Mechanochemical ablation with ClariVein OC: A “first choice” treatment option


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ClariVein OC

The ClariVein OC endovenous occlusion catheter (Merit Medical) is associated with a good occlusion rate, comparable with other techniques including thermal, without major complications. This is according to a five-year Italian experience with the mechanochemical ablation device, which has been published in the Journal of Vascular Surgery (JVS).1 Another key take-home message from the study is that beginning infusion of the physician-specified agent (PSA) at point of mechanical pullback (protocol 2) produced higher occlusion rates compared to the traditional ClariVein OC technique (protocol 1) with delayed PSA infusion.

The authors, Mattia Mirandola (Ospedale Pederzoli, Verona, Italy) and colleagues explain that mechanochemical endovenous ablation is a non-thermal method to ablate superficial incompetent veins. They note that it was their aim in the JVS paper to assess short-term complications and five-year follow-up outcomes.

This was a retrospective single-centre study of data collected prospectively. “We treated, in an outpatient setting, 395 primary, symptomatic, unilateral, incompetent varicose saphenous veins,” Mirandola et al detail in their methods section. They add that no patients were treated bilaterally in the same session. The majority, the authors continue, were great saphenous veins (92.3%), and the others were small saphenous veins. Procedures were performed with the ClariVein OC catheter and polidocanol 2% in liquid form.

Mirandola and colleagues relay that follow-up was available for 329 patients treated between September 2012 and September 2017 with a mean follow-up time of 20±18 months (range, 6–60 months).

Figure 1. Difference in occlusion rates between the two different protocols.

Technical success was achieved in 99.5%, the investigators report in JVS, adding that in two patients they were unable to complete the procedure because of vein spasm leading to catheter damage and inability to infuse the sclerosant. The authors also note that high occlusion rates were recorded for both techniques throughout the study, with a 94–84% rate for protocol 1 and a 95–92% rate for protocol 2.

Communicating further findings, Mirandola et al reveal that the overall survival rate free from recanalisation was 92.4%. In addition, they state that anatomic success was 94% at one year, 91% at two years, 88% at three years, 88% at four years, and 84% at five years. The follow-up at five years, they detail, included 23 patients, five of whom presented with recanalisation. Moreover, the authors note that the veins completely disappeared on duplex ultrasound scan in 36% of cases in this series.

Furthermore, the researchers highlight that, “interestingly,” they did not find a difference in anatomic success in patients with larger vein diameters. They write: “Even though the number of patients with an average diameter >10mm was low in our series, we have not found a significant statistical difference in diameter in the groups with and without revascularisation.”

Speaking to Venous News following publication of these results, Mirandola notes that the JVS paper was the first report showing five-year results for mechanochemical endovenous ablation of great and small saphenous veins.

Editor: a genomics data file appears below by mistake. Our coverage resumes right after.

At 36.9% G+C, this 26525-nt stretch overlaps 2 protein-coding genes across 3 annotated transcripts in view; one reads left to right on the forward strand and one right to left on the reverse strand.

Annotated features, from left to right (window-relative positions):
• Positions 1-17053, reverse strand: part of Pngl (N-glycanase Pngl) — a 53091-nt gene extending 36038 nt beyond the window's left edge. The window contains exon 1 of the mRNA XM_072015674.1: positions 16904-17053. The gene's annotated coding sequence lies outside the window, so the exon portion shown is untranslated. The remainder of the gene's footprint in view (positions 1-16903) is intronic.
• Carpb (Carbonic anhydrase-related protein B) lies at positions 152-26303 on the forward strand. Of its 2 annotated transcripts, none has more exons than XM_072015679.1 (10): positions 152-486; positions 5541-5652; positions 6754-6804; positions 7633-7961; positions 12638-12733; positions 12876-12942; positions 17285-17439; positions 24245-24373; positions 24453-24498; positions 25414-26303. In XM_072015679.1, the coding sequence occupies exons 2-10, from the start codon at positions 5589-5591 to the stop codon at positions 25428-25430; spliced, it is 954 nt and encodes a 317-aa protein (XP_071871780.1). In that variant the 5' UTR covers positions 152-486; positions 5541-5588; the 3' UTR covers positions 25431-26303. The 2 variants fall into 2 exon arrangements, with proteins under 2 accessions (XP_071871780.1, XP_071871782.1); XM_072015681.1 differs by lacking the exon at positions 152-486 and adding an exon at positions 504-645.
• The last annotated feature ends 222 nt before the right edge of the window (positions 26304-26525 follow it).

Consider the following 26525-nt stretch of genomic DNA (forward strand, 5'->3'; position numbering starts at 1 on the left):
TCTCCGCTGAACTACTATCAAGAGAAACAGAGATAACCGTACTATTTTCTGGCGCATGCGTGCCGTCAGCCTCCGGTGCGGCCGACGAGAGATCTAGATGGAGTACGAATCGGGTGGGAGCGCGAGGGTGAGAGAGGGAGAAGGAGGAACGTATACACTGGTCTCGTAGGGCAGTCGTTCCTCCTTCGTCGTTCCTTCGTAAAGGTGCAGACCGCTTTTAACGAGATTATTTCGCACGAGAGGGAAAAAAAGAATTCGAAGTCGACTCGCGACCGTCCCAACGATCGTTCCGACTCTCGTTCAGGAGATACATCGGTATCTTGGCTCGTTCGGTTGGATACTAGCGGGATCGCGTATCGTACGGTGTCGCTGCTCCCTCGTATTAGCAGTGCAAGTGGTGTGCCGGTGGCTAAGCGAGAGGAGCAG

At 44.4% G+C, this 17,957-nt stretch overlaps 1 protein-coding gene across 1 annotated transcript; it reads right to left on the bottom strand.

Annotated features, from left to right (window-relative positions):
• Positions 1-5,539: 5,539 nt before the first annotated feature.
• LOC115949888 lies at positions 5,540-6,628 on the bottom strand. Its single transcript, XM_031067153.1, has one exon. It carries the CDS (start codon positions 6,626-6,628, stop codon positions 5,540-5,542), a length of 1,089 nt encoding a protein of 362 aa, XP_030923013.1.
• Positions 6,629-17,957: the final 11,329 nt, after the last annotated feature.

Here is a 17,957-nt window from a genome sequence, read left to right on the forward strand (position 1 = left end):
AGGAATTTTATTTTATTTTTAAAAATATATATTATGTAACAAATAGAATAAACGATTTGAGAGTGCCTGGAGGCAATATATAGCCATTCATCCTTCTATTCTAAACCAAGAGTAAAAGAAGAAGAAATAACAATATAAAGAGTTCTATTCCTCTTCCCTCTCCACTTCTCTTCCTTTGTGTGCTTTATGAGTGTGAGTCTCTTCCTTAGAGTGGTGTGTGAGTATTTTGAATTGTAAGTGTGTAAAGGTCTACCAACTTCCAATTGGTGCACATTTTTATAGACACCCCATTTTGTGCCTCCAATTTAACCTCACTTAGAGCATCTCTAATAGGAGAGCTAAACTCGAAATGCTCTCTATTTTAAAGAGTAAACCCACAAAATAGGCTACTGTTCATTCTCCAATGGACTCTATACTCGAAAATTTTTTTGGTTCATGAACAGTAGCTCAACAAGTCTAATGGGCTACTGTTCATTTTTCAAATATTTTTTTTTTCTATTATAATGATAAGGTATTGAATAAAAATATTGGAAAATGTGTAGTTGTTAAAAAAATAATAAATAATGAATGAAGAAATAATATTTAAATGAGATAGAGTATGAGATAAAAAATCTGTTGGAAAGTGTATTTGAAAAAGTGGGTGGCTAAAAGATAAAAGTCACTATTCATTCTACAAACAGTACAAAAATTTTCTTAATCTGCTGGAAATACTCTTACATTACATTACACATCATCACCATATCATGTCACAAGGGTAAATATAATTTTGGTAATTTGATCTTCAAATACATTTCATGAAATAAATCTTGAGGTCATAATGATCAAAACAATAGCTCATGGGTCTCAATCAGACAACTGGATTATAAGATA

Figure 2. The largest vein segment treated was 23mm in diameter. Image courtesy of Mattia Mirandola.

“ClariVein OC is a non-thermal non-tumescent [NTNT] technique,” Mirandola explains, going on to note that he and his team were the first to use the device in Italy in 2012. At this time, he recalls, there were no guidelines on mechanochemical ablation. Nowadays, however, Mirandola mentions that the National Institute for Health and Care Excellence (NICE) in the UK supports the use of ClariVein OC and the European Society for Vascular Surgery (ESVS) endorses ClariVein OC with a grade II level A recommendation when an NTNT technique is preferred.

Focusing in on the context of their five-year results, Mirandola underlines the fact that the team’s series showed “very similar results at one, two and three years to other studies in the literature”.

“ClariVein OC in our experience is a safe technique and it promises comparable treatment efficacy without the added morbidity associated with high thermal energies,” he continues, commenting on the wider importance of the results. Andreas Griso, another author of the paper comments: “The potential of treating venous reflux in a faster way, without anaesthesia and eliminating the need for tumescent anaesthesia, has changed my approach to superficial venous disease.” Specifically, he remarks on the “great pushability” of the catheter and the importance of its J-shaped tip—both factors that he says are “incomparable” in tortuous veins.

“It has been ages since we started using ClariVein OC and it is now my first choice in very superficial and suprafascial veins, small saphenous veins, and great saphenous veins below the knee,” Mirandola summarises.

Visit the Merit Medical website for more information: ClariVein® OC Infusion Catheter – Maximum Results, Fast Recovery – Merit Medical


  1. Mirandola M, Griso A, Migliara B, et al. An Italian experience with mechanochemical ablation of the saphenous vein since 2012. Journal of Vascular Surgery: Venous and Lymphatic Disorders. 2020 Nov;8(6):999-1005.

Disclaimer: ClariVein OC is not approved, cleared, or available for sale in the USA. Before using any product, refer to the instructions for use (IFU) for indications, contraindications, warnings, precautions, and directions for use.


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